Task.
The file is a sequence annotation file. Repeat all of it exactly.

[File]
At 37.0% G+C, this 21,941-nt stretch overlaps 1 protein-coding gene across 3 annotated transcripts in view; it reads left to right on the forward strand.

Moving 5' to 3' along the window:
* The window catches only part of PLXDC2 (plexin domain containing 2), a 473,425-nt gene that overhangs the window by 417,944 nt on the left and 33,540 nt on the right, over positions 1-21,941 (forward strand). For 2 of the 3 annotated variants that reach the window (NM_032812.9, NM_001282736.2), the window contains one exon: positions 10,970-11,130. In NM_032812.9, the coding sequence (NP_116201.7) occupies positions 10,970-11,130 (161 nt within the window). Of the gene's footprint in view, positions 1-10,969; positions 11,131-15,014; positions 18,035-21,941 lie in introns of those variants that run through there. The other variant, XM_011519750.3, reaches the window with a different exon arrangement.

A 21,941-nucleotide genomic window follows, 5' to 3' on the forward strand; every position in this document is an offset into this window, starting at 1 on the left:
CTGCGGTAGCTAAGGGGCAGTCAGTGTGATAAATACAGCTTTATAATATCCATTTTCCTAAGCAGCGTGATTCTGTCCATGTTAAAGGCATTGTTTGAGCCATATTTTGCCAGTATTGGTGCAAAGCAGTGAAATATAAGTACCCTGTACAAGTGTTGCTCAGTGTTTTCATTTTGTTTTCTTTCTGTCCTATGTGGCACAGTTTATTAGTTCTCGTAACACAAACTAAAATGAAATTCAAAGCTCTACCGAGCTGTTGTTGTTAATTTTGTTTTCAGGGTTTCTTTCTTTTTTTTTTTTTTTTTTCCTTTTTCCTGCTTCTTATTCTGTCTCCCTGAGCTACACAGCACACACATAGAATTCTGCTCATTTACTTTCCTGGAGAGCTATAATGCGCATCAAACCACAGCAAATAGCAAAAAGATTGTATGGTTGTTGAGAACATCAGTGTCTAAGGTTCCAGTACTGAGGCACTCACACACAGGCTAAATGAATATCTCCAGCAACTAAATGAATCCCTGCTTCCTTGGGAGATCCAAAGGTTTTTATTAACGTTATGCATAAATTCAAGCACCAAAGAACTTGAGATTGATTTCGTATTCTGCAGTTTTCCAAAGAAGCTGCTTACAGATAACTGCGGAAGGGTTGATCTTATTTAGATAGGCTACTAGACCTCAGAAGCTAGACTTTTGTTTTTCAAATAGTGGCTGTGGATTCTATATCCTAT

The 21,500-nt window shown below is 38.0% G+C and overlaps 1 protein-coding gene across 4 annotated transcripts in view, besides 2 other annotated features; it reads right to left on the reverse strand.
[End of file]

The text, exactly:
At 37.0% G+C, this 21,941-nt stretch overlaps 1 protein-coding gene across 3 annotated transcripts in view; it reads left to right on the forward strand.

Moving 5' to 3' along the window:
* The window catches only part of PLXDC2 (plexin domain containing 2), a 473,425-nt gene that overhangs the window by 417,944 nt on the left and 33,540 nt on the right, over positions 1-21,941 (forward strand). For 2 of the 3 annotated variants that reach the window (NM_032812.9, NM_001282736.2), the window contains one exon: positions 10,970-11,130. In NM_032812.9, the coding sequence (NP_116201.7) occupies positions 10,970-11,130 (161 nt within the window). Of the gene's footprint in view, positions 1-10,969; positions 11,131-15,014; positions 18,035-21,941 lie in introns of those variants that run through there. The other variant, XM_011519750.3, reaches the window with a different exon arrangement.

A 21,941-nucleotide genomic window follows, 5' to 3' on the forward strand; every position in this document is an offset into this window, starting at 1 on the left:
CTGCGGTAGCTAAGGGGCAGTCAGTGTGATAAATACAGCTTTATAATATCCATTTTCCTAAGCAGCGTGATTCTGTCCATGTTAAAGGCATTGTTTGAGCCATATTTTGCCAGTATTGGTGCAAAGCAGTGAAATATAAGTACCCTGTACAAGTGTTGCTCAGTGTTTTCATTTTGTTTTCTTTCTGTCCTATGTGGCACAGTTTATTAGTTCTCGTAACACAAACTAAAATGAAATTCAAAGCTCTACCGAGCTGTTGTTGTTAATTTTGTTTTCAGGGTTTCTTTCTTTTTTTTTTTTTTTTTTCCTTTTTCCTGCTTCTTATTCTGTCTCCCTGAGCTACACAGCACACACATAGAATTCTGCTCATTTACTTTCCTGGAGAGCTATAATGCGCATCAAACCACAGCAAATAGCAAAAAGATTGTATGGTTGTTGAGAACATCAGTGTCTAAGGTTCCAGTACTGAGGCACTCACACACAGGCTAAATGAATATCTCCAGCAACTAAATGAATCCCTGCTTCCTTGGGAGATCCAAAGGTTTTTATTAACGTTATGCATAAATTCAAGCACCAAAGAACTTGAGATTGATTTCGTATTCTGCAGTTTTCCAAAGAAGCTGCTTACAGATAACTGCGGAAGGGTTGATCTTATTTAGATAGGCTACTAGACCTCAGAAGCTAGACTTTTGTTTTTCAAATAGTGGCTGTGGATTCTATATCCTAT

The 21,500-nt window shown below is 38.0% G+C and overlaps 1 protein-coding gene across 4 annotated transcripts in view, besides 2 other annotated features; it reads right to left on the reverse strand.